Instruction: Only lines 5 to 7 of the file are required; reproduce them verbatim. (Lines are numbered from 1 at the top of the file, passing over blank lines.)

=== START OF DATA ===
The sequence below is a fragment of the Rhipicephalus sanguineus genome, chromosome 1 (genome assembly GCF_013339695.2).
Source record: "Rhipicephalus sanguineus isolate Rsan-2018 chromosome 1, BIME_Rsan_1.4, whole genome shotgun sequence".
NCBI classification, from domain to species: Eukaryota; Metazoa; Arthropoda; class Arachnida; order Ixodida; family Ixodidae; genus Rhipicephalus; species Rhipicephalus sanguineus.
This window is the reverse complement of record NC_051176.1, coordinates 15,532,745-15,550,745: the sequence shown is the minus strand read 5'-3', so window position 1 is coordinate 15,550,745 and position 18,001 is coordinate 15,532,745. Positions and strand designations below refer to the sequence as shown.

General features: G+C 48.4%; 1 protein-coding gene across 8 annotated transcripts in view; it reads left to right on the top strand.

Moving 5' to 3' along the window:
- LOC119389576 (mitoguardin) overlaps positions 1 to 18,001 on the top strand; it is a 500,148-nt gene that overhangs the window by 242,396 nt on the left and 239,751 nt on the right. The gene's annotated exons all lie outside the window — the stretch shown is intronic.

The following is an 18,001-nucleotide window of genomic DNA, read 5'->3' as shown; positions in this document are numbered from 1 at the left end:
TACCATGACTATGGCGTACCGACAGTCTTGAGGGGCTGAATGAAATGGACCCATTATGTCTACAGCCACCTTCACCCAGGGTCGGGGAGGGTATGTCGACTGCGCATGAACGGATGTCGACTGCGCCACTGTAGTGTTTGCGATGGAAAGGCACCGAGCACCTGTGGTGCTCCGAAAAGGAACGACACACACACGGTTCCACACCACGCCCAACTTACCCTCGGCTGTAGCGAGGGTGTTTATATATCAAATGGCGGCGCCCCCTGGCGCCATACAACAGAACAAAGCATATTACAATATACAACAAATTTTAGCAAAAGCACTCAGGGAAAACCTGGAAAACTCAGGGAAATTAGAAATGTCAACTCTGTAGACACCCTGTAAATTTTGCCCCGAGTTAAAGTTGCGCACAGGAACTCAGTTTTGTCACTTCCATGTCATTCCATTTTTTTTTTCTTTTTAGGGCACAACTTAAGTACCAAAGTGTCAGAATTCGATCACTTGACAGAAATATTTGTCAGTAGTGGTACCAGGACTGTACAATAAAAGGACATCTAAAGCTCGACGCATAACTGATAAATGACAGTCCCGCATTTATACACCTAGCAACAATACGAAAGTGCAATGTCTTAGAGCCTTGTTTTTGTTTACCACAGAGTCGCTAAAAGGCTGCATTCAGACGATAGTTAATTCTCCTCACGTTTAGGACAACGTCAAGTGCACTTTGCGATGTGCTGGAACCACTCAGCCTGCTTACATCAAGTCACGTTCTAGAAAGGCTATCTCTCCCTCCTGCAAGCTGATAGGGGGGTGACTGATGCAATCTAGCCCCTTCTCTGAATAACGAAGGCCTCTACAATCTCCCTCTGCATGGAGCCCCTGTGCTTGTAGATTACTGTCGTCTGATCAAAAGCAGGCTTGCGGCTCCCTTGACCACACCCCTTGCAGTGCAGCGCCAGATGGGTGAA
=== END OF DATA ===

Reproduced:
General features: G+C 48.4%; 1 protein-coding gene across 8 annotated transcripts in view; it reads left to right on the top strand.

Moving 5' to 3' along the window:
- LOC119389576 (mitoguardin) overlaps positions 1 to 18,001 on the top strand; it is a 500,148-nt gene that overhangs the window by 242,396 nt on the left and 239,751 nt on the right. The gene's annotated exons all lie outside the window — the stretch shown is intronic.